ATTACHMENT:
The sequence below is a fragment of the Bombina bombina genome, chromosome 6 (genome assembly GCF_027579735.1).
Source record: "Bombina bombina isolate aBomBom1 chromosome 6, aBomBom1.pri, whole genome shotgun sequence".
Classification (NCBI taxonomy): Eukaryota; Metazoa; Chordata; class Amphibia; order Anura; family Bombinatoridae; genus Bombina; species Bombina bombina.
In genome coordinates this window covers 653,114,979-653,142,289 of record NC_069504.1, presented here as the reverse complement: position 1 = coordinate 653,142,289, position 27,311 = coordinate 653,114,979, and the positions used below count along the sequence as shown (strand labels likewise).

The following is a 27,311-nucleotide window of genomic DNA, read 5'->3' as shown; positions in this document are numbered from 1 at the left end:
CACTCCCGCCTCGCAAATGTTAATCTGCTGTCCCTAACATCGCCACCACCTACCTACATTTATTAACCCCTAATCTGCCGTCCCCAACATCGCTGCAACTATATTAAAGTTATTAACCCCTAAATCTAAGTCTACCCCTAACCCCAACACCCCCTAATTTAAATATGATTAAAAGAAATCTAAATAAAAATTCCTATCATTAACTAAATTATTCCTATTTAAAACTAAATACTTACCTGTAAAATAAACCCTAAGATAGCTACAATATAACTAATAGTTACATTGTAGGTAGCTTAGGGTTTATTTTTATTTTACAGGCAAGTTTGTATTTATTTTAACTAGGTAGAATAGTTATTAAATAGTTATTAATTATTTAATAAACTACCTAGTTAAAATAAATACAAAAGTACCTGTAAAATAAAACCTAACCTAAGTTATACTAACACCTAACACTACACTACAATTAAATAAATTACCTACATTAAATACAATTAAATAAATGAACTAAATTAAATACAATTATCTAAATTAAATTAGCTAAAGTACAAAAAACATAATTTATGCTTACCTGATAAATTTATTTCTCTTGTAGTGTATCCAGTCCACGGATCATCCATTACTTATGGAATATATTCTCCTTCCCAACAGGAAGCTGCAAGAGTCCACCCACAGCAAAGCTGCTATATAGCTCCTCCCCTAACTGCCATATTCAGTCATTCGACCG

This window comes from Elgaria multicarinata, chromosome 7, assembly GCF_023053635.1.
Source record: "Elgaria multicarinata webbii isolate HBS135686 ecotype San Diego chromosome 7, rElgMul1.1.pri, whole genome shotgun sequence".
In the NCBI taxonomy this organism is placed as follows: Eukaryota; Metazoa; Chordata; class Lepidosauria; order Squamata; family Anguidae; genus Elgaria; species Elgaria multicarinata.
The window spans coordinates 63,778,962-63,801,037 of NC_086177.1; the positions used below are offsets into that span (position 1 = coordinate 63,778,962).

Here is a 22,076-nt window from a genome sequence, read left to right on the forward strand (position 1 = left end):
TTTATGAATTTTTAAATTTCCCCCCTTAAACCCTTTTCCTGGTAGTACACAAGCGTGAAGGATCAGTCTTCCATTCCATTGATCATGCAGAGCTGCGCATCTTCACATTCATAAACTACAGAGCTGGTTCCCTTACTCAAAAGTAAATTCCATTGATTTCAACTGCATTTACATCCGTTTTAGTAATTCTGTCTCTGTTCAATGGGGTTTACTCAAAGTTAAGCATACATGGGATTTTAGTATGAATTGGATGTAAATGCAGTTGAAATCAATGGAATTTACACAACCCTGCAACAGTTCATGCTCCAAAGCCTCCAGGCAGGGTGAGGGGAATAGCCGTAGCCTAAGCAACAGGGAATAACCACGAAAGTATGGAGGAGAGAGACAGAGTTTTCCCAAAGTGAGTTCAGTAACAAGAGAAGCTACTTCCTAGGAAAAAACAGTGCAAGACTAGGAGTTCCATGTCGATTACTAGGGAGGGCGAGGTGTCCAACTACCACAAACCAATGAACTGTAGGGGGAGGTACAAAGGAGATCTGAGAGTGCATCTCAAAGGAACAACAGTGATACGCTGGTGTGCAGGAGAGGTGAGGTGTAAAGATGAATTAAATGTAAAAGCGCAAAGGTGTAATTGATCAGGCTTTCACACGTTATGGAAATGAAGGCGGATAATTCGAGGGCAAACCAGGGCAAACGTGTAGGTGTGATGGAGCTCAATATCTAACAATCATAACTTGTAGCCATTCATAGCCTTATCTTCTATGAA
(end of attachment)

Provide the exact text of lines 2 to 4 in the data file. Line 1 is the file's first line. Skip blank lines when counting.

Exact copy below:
Source record: "Bombina bombina isolate aBomBom1 chromosome 6, aBomBom1.pri, whole genome shotgun sequence".
Classification (NCBI taxonomy): Eukaryota; Metazoa; Chordata; class Amphibia; order Anura; family Bombinatoridae; genus Bombina; species Bombina bombina.
In genome coordinates this window covers 653,114,979-653,142,289 of record NC_069504.1, presented here as the reverse complement: position 1 = coordinate 653,142,289, position 27,311 = coordinate 653,114,979, and the positions used below count along the sequence as shown (strand labels likewise).